• NSAIDs, including celecoxib, may be responsible for renal toxicity. Clinical trials with celecoxib have shown renal effects similar to those seen with comparator NSAIDs. The patients most at risk of developing renal toxicity are patients with renal failure, heart failure, hepatic disorders, and the elderly. These patients should be closely monitored while receiving celecoxib therapy.
  • A few cases of serious hepatic reactions have been reported with celecoxib, including fulminant hepatitis (some fatal), hepatic necrosis and hepatic failure (some fatal or requiring liver transplantation). In cases for which time to onset was reported, most serious hepatic reactions occurred within one month of starting treatment .
  • During treatment, appropriate measures will be taken and discontinuation of celecoxib treatment should be considered if there is any functional deterioration of the above mentioned organs.

CYP2D6 inhibition

  • Celecoxib inhibits CYP2D6. Even though it is not a strong inhibitor of this enzyme, a dosage reduction may be necessary for medicines whose dose is adjusted for each patient and which are metabolized by CYP2D6 . and other forms of interactions).

CYP2C9 poor metabolisers

  • Patients known to be poor metabolisers of CYP2C9 should be treated with caution.

Skin reactions and systemic hypersensitivity reactions

  • Serious skin reactions, some of them fatal, including exfoliative dermatitis, Stevens-Johnson syndrome and Lyell syndrome, have been very rarely reported in association with the use of celecoxib (see section 4.8). The risk of these effects occurring seems to be greatest at the start of treatment, the onset of these effects occurring in the majority of cases during the first month of treatment. Serious hypersensitivity reactions (anaphylaxis and angioedema) have been reported in patients receiving celecoxib .
  • Patients with a history of allergy to sulfonamides or to any other medication may be at increased risk of serious skin reactions or hypersensitivity . Celecoxib should be stopped at the first sign of skin rash, mucosal damage, or any other sign of hypersensitivity.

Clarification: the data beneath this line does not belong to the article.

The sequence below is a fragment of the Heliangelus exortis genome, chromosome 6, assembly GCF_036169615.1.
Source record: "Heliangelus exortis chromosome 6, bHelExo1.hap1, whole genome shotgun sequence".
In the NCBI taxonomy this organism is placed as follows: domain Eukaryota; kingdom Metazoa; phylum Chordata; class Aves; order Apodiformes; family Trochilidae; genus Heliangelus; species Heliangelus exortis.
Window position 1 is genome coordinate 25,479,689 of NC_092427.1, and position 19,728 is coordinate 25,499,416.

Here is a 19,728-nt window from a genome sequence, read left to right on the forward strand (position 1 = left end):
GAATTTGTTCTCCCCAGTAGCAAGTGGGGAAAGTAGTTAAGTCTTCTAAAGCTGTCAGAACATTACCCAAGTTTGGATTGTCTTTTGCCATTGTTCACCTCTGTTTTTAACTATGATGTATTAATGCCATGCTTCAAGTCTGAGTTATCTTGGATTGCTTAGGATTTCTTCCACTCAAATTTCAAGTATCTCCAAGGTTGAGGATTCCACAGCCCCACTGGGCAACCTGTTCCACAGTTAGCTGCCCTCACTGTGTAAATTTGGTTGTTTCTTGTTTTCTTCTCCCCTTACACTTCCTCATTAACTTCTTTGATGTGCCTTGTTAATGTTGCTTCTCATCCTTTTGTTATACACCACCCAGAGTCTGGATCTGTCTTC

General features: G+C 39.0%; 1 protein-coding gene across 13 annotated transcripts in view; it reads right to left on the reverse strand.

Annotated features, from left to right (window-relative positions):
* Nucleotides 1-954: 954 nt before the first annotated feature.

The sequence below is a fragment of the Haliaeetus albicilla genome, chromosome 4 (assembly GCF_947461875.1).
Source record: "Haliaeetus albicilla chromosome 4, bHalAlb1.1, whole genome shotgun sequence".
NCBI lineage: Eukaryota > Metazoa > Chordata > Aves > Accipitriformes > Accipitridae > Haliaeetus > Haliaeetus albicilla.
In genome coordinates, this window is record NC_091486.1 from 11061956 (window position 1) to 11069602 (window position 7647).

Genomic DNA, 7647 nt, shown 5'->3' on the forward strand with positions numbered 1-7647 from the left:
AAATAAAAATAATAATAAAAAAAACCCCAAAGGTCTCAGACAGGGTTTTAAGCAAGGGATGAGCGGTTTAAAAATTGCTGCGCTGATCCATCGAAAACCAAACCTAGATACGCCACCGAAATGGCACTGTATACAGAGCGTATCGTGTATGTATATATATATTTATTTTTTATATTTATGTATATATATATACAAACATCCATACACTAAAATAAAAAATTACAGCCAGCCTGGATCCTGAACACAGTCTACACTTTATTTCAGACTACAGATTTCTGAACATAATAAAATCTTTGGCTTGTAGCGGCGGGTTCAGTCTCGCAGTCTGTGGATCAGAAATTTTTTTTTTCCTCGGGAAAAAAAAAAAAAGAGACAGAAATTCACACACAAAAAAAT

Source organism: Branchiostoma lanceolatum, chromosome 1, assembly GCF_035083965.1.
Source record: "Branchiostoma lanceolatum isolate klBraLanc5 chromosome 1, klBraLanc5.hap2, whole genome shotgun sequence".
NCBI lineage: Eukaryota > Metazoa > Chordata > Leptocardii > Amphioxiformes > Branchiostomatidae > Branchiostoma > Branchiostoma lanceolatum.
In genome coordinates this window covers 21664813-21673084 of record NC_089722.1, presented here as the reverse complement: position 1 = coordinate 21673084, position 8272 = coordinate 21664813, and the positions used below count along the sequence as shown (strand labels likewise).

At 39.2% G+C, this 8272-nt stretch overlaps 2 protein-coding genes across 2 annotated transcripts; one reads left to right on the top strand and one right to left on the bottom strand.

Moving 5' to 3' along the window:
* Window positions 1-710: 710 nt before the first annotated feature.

General effects

  • Celecoxib may mask fever and other signs of inflammation.

Use with oral anticoagulants

  • In patients treated with warfarin, severe bleeding has been reported. An increased prothrombin time (INR) has been reported with concomitant treatments. It should therefore be closely monitored in patients receiving warfarin / oral coumarin-type anticoagulants, particularly when initiating therapy with celecoxib or when the dose of celecoxib is changed (see section 4.5). and other forms of interactions). The concomitant use of anticoagulants and NSAIDs may increase the risk of bleeding. Caution should be exercised when co-administering celecoxib with warfarin or other oral anticoagulants, including with newer anticoagulants (for example: apixaban,


  • CELECOXIB SANDOZ contains lactose. Patients with galactose intolerance, lactase deficiency, or glucose or galactose malabsorption syndrome (rare hereditary diseases) should not take this medicine.



  • Studies in animals (rats and rabbits) have shown toxicity on the reproductive functions including malformations (see sections Contra-indications and Preclinical safety data). Inhibition of prostaglandin synthesis could have a deleterious effect on pregnancy. Data from epidemiological studies point to an increased risk of spontaneous miscarriages after the use of prostaglandin synthesis inhibitors in early pregnancy. In humans, the risk during pregnancy is unknown but cannot be excluded. Like other drugs that inhibit prostaglandin synthesis, celecoxib can cause uterine inertia and premature closure of the ductus arteriosus in the last trimester of pregnancy. Celecoxib is contraindicated during pregnancy and in women who may become pregnant (see sections Contraindications and Warnings and precautions for use). If pregnancy is discovered during treatment, celecoxib should be stopped.